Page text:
Up to the beginning of World War II the demand for neon seemed likely to keep growing forever. But display artists like Leigh were too few to prevent the spread of poorly designed signs. Neon’s more affluent patrons, the large corporations, gradually withdrew their support as the medium started to detract from their public images. Smaller companies and stores could afford only the simplest of designs, and neon shops began to emphasize efficiency of production over good design.
As economy became increasingly important to the industry, maintenance began to suffer. Many street signs barely functioned, their units dim or sputtering. Eventually, some communities began passing ordinances restricting neon’s use.
Following the war, plastic- and fluorescent-lamp manufacturers started promoting plexiglass shadow boxes that held fluorescent lights behind lettering and graphics. Bypassing the electric-sign industry and selling directly to the customer, these manufacturers dealt an all but fatal blow to neon in the 1950’s. Stores with bland plexiglass fronts proliferated while neon was disparaged as crude and old fashioned.
Today, although clear tubing is still easily available, tinted glass becomes harder and harder to find. Several decades ago there were thirty colors to choose from; now there are scarcely fifteen. Ruby red, midnight blue, noviol gold, uranium green, and airplane green have disappeared from American production. Even in Las Vegas there are only two companies left that make tubing, and less than five per cent of their total sales is in neon. But the most significant loss has been in skilled craftsmen. The average glass bender today is over fifty, and few young people are taking up the art. In New York City, where there once were four hundred people bending glass, there are now about a dozen.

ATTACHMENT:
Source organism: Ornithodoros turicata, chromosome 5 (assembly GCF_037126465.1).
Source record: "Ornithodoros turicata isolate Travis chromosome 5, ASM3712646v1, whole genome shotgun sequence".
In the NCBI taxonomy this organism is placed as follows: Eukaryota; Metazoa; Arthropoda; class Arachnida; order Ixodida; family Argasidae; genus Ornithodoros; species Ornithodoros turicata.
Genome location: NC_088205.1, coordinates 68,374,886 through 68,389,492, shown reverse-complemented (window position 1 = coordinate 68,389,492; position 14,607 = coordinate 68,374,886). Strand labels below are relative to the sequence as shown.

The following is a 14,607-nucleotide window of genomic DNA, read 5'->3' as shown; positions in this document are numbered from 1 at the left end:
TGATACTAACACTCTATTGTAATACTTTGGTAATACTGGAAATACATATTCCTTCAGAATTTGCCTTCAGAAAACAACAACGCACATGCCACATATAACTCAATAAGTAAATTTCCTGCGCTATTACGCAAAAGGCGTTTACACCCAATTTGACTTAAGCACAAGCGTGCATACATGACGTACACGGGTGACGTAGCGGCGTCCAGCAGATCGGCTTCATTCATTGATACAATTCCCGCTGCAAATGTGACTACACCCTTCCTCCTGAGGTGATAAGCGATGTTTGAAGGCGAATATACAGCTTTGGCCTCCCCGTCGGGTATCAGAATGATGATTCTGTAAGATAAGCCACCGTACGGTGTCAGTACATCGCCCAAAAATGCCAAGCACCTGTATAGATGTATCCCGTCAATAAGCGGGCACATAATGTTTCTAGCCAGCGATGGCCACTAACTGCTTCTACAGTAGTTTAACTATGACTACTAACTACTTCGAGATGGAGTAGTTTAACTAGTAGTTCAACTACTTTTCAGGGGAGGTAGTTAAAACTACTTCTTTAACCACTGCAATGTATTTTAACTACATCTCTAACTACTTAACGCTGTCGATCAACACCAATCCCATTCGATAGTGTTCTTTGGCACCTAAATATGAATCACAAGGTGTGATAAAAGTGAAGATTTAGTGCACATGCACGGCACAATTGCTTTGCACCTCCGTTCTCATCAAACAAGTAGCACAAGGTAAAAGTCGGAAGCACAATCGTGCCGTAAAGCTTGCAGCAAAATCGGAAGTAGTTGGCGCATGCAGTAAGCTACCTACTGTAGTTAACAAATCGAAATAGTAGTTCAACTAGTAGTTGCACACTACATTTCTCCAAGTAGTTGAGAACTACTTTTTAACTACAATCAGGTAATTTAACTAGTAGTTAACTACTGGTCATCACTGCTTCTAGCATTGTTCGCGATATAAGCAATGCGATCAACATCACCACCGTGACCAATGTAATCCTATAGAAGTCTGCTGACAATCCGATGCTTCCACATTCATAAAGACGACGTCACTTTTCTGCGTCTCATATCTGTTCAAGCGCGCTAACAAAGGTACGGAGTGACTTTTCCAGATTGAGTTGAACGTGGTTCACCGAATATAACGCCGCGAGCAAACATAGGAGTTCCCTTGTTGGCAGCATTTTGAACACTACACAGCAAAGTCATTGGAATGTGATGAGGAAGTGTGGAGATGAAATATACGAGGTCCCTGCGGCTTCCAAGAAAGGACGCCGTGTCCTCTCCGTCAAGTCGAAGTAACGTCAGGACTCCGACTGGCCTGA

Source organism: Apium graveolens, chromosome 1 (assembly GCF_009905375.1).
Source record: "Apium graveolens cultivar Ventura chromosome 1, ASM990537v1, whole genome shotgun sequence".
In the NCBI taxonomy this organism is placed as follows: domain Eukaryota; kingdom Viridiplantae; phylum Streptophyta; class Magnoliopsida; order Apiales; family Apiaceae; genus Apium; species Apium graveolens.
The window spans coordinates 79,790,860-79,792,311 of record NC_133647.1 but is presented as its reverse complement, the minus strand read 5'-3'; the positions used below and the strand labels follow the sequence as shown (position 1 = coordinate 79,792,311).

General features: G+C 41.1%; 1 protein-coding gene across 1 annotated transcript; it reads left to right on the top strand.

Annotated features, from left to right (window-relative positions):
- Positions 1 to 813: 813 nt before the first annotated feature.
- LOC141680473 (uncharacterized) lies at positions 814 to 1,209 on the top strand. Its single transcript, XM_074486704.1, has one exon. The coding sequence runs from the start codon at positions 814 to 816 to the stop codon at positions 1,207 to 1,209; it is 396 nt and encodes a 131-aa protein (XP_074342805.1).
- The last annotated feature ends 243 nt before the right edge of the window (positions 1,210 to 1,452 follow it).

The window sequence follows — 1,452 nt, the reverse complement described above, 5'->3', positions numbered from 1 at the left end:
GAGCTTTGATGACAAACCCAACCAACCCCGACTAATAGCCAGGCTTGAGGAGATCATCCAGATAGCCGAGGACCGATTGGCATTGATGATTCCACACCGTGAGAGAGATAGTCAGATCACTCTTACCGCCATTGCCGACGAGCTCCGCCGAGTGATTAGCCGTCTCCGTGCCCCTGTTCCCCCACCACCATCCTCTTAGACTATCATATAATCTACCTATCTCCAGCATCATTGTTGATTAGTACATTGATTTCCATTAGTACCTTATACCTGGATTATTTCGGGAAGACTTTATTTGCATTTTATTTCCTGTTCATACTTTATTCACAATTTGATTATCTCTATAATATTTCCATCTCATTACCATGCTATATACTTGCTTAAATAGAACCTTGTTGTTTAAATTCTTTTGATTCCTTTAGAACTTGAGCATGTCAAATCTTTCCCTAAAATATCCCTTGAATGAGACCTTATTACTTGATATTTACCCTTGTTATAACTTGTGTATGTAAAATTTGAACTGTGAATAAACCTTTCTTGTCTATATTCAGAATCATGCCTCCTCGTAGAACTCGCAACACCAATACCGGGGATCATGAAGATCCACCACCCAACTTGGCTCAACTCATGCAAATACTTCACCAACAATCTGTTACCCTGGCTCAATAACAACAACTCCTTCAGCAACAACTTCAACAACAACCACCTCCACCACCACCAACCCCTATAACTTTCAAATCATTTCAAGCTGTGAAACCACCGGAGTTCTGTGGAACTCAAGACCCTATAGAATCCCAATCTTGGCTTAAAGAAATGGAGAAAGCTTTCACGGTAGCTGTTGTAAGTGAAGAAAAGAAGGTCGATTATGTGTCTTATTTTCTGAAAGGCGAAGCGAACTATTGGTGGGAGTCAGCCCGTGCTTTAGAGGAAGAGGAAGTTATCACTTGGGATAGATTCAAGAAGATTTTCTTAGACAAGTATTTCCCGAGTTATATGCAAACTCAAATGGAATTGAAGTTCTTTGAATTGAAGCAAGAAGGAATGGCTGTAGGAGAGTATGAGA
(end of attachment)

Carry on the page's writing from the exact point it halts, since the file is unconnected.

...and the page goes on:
But whatever the future of neon sign making may be, the surviving examples are remarkably durable. A neon tube can live for forty years before it needs repumping, and then it’s good for another forty. So all across the country, old neon signs still throw their bright messages out into the night. Time, sleet, and general neglect may crack and darken parts of the lettering into what one novelist called “agreeable nonsense,” but the familiar images remain—the blue and red shoe, the fat green fish, the yellow cocktail glass. And as the examples on these pages attest, they are true examples of American folk art, crisp, precise, and vigorous.